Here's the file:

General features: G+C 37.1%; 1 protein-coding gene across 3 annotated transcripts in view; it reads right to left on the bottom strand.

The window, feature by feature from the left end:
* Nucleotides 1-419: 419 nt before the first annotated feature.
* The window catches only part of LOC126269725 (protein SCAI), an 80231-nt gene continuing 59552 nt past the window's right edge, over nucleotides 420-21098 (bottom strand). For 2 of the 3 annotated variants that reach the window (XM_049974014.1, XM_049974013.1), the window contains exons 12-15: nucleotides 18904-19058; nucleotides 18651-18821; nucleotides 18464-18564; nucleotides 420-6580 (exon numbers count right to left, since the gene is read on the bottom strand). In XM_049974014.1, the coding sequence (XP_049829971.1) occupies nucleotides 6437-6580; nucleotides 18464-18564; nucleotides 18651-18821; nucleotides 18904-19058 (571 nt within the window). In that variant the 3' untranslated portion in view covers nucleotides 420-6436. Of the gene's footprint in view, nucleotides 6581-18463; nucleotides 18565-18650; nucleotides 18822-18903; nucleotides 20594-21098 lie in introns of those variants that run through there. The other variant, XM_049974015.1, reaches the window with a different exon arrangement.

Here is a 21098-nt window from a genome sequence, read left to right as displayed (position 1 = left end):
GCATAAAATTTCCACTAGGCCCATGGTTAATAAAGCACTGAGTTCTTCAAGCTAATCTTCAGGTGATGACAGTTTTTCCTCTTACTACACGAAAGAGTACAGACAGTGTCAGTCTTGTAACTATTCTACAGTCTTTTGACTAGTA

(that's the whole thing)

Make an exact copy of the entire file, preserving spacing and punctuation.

General features: G+C 37.1%; 1 protein-coding gene across 3 annotated transcripts in view; it reads right to left on the bottom strand.

The window, feature by feature from the left end:
* Nucleotides 1-419: 419 nt before the first annotated feature.
* The window catches only part of LOC126269725 (protein SCAI), an 80231-nt gene continuing 59552 nt past the window's right edge, over nucleotides 420-21098 (bottom strand). For 2 of the 3 annotated variants that reach the window (XM_049974014.1, XM_049974013.1), the window contains exons 12-15: nucleotides 18904-19058; nucleotides 18651-18821; nucleotides 18464-18564; nucleotides 420-6580 (exon numbers count right to left, since the gene is read on the bottom strand). In XM_049974014.1, the coding sequence (XP_049829971.1) occupies nucleotides 6437-6580; nucleotides 18464-18564; nucleotides 18651-18821; nucleotides 18904-19058 (571 nt within the window). In that variant the 3' untranslated portion in view covers nucleotides 420-6436. Of the gene's footprint in view, nucleotides 6581-18463; nucleotides 18565-18650; nucleotides 18822-18903; nucleotides 20594-21098 lie in introns of those variants that run through there. The other variant, XM_049974015.1, reaches the window with a different exon arrangement.

Here is a 21098-nt window from a genome sequence, read left to right as displayed (position 1 = left end):
GCATAAAATTTCCACTAGGCCCATGGTTAATAAAGCACTGAGTTCTTCAAGCTAATCTTCAGGTGATGACAGTTTTTCCTCTTACTACACGAAAGAGTACAGACAGTGTCAGTCTTGTAACTATTCTACAGTCTTTTGACTAGTA